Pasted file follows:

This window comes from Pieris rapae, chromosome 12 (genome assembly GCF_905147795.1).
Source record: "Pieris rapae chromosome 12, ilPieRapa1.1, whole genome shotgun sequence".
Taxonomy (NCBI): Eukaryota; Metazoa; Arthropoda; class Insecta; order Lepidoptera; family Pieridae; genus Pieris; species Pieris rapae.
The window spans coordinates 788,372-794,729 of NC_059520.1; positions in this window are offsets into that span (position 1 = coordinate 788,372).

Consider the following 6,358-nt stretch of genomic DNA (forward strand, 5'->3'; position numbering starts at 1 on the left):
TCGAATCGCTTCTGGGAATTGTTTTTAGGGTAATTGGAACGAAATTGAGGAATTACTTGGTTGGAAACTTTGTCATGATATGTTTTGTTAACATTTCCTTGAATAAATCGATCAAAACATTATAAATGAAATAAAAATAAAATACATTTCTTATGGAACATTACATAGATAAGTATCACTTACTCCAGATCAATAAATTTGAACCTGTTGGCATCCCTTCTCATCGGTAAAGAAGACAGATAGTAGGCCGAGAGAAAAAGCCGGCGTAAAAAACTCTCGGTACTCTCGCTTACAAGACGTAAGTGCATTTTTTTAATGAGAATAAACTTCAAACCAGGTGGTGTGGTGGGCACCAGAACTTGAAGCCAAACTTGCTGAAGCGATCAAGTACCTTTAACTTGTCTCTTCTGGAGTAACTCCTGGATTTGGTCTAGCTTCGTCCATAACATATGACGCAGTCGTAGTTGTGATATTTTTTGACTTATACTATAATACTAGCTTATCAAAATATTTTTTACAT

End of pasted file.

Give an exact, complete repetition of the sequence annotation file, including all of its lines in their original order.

This window comes from Pieris rapae, chromosome 12 (genome assembly GCF_905147795.1).
Source record: "Pieris rapae chromosome 12, ilPieRapa1.1, whole genome shotgun sequence".
Taxonomy (NCBI): Eukaryota; Metazoa; Arthropoda; class Insecta; order Lepidoptera; family Pieridae; genus Pieris; species Pieris rapae.
The window spans coordinates 788,372-794,729 of NC_059520.1; positions in this window are offsets into that span (position 1 = coordinate 788,372).

Consider the following 6,358-nt stretch of genomic DNA (forward strand, 5'->3'; position numbering starts at 1 on the left):
TCGAATCGCTTCTGGGAATTGTTTTTAGGGTAATTGGAACGAAATTGAGGAATTACTTGGTTGGAAACTTTGTCATGATATGTTTTGTTAACATTTCCTTGAATAAATCGATCAAAACATTATAAATGAAATAAAAATAAAATACATTTCTTATGGAACATTACATAGATAAGTATCACTTACTCCAGATCAATAAATTTGAACCTGTTGGCATCCCTTCTCATCGGTAAAGAAGACAGATAGTAGGCCGAGAGAAAAAGCCGGCGTAAAAAACTCTCGGTACTCTCGCTTACAAGACGTAAGTGCATTTTTTTAATGAGAATAAACTTCAAACCAGGTGGTGTGGTGGGCACCAGAACTTGAAGCCAAACTTGCTGAAGCGATCAAGTACCTTTAACTTGTCTCTTCTGGAGTAACTCCTGGATTTGGTCTAGCTTCGTCCATAACATATGACGCAGTCGTAGTTGTGATATTTTTTGACTTATACTATAATACTAGCTTATCAAAATATTTTTTACAT